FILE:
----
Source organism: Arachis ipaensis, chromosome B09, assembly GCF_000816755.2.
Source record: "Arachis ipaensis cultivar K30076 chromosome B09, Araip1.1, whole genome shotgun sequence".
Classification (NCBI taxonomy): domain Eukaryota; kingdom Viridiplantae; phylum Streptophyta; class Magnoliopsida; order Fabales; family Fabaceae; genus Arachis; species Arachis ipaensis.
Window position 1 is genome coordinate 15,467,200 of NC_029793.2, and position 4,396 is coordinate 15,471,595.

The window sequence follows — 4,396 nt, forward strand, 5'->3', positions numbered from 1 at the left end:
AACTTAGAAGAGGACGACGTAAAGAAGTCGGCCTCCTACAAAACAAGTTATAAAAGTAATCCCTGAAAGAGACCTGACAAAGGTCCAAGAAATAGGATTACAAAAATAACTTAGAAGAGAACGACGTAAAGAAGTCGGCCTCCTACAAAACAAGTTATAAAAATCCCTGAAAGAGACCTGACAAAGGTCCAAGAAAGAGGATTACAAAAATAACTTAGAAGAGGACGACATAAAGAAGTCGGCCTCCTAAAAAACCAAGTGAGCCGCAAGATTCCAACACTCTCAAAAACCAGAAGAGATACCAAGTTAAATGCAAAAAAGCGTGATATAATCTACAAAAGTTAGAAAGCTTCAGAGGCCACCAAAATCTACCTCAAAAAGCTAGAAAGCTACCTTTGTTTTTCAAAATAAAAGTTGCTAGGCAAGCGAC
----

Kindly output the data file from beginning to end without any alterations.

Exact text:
Source organism: Arachis ipaensis, chromosome B09, assembly GCF_000816755.2.
Source record: "Arachis ipaensis cultivar K30076 chromosome B09, Araip1.1, whole genome shotgun sequence".
Classification (NCBI taxonomy): domain Eukaryota; kingdom Viridiplantae; phylum Streptophyta; class Magnoliopsida; order Fabales; family Fabaceae; genus Arachis; species Arachis ipaensis.
Window position 1 is genome coordinate 15,467,200 of NC_029793.2, and position 4,396 is coordinate 15,471,595.

The window sequence follows — 4,396 nt, forward strand, 5'->3', positions numbered from 1 at the left end:
AACTTAGAAGAGGACGACGTAAAGAAGTCGGCCTCCTACAAAACAAGTTATAAAAGTAATCCCTGAAAGAGACCTGACAAAGGTCCAAGAAATAGGATTACAAAAATAACTTAGAAGAGAACGACGTAAAGAAGTCGGCCTCCTACAAAACAAGTTATAAAAATCCCTGAAAGAGACCTGACAAAGGTCCAAGAAAGAGGATTACAAAAATAACTTAGAAGAGGACGACATAAAGAAGTCGGCCTCCTAAAAAACCAAGTGAGCCGCAAGATTCCAACACTCTCAAAAACCAGAAGAGATACCAAGTTAAATGCAAAAAAGCGTGATATAATCTACAAAAGTTAGAAAGCTTCAGAGGCCACCAAAATCTACCTCAAAAAGCTAGAAAGCTACCTTTGTTTTTCAAAATAAAAGTTGCTAGGCAAGCGAC